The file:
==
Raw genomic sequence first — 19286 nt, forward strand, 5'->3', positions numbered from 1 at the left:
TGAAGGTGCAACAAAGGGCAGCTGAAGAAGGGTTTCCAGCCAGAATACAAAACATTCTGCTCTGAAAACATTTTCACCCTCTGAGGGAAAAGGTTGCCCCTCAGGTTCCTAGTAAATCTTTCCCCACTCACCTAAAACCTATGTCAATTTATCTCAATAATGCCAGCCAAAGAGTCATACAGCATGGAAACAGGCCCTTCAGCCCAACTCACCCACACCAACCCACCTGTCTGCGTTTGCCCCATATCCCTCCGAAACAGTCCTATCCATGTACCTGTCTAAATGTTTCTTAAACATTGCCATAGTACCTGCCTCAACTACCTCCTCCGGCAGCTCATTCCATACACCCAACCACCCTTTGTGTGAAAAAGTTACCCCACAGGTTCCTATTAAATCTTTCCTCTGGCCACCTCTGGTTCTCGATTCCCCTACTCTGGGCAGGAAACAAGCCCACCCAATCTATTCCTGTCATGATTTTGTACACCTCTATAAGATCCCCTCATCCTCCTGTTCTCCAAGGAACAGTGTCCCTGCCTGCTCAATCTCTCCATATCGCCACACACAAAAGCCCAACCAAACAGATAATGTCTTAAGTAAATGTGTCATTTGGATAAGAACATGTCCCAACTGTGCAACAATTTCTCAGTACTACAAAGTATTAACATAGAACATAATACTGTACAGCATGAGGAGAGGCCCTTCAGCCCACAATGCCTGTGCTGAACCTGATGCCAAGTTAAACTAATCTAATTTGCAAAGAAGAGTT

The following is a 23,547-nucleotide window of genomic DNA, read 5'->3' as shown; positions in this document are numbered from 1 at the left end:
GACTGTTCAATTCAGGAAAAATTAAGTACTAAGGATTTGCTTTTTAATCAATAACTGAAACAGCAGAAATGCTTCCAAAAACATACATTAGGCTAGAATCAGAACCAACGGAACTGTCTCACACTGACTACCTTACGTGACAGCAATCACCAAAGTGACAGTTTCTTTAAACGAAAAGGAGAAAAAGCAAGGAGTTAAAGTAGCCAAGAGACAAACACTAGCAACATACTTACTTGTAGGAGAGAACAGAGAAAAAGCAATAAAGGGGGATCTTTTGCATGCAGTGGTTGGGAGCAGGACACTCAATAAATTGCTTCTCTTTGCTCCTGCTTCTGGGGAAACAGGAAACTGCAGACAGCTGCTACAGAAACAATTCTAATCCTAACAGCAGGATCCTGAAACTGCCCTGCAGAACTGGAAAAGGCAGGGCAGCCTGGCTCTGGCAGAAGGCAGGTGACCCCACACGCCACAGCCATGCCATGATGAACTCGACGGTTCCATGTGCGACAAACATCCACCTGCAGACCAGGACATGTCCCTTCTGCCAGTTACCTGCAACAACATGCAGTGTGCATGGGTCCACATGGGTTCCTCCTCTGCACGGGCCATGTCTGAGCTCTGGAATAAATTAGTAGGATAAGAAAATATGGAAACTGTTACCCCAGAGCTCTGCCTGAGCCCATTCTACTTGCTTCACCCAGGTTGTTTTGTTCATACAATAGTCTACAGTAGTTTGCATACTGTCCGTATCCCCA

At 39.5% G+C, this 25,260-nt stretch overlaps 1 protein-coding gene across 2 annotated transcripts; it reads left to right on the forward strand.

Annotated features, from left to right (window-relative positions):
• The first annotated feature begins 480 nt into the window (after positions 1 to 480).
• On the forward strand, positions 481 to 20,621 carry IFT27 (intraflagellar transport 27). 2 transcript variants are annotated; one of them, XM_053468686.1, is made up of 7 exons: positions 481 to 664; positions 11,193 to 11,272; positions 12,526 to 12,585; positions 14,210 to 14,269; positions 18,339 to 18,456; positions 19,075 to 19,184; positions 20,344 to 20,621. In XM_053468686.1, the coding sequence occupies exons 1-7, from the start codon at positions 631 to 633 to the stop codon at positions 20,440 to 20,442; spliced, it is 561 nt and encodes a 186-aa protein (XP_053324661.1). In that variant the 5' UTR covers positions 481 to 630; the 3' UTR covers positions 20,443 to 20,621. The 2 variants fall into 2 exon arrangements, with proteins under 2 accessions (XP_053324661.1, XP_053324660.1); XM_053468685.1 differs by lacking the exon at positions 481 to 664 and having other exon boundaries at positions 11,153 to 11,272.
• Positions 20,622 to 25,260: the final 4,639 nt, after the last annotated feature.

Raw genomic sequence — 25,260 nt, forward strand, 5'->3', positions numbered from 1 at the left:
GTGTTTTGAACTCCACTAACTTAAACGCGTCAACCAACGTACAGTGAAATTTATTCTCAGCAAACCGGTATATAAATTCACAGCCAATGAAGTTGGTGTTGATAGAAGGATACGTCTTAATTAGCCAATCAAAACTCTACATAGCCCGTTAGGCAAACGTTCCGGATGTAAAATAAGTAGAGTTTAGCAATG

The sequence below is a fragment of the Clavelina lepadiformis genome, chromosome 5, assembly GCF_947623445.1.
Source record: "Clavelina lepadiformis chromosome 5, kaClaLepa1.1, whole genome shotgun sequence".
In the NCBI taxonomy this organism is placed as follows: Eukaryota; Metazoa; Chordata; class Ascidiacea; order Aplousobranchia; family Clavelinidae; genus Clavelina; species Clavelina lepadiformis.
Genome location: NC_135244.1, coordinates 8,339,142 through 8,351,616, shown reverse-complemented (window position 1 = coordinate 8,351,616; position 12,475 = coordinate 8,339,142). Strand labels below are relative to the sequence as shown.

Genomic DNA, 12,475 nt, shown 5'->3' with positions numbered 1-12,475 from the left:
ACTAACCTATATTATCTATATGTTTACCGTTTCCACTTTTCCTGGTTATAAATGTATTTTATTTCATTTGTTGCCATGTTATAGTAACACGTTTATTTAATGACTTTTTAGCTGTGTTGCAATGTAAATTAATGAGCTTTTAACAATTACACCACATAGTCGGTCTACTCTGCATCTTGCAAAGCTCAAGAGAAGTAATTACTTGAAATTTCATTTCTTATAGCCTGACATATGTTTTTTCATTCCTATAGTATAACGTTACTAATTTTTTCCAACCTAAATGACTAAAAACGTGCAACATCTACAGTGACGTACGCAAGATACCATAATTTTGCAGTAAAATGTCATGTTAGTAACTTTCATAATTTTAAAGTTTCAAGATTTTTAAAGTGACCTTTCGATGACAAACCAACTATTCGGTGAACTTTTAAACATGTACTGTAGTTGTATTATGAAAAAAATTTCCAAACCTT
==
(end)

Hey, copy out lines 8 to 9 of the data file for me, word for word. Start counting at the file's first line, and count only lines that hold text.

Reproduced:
• On the forward strand, positions 481 to 20,621 carry IFT27 (intraflagellar transport 27). 2 transcript variants are annotated; one of them, XM_053468686.1, is made up of 7 exons: positions 481 to 664; positions 11,193 to 11,272; positions 12,526 to 12,585; positions 14,210 to 14,269; positions 18,339 to 18,456; positions 19,075 to 19,184; positions 20,344 to 20,621. In XM_053468686.1, the coding sequence occupies exons 1-7, from the start codon at positions 631 to 633 to the stop codon at positions 20,440 to 20,442; spliced, it is 561 nt and encodes a 186-aa protein (XP_053324661.1). In that variant the 5' UTR covers positions 481 to 630; the 3' UTR covers positions 20,443 to 20,621. The 2 variants fall into 2 exon arrangements, with proteins under 2 accessions (XP_053324661.1, XP_053324660.1); XM_053468685.1 differs by lacking the exon at positions 481 to 664 and having other exon boundaries at positions 11,153 to 11,272.
• Positions 20,622 to 25,260: the final 4,639 nt, after the last annotated feature.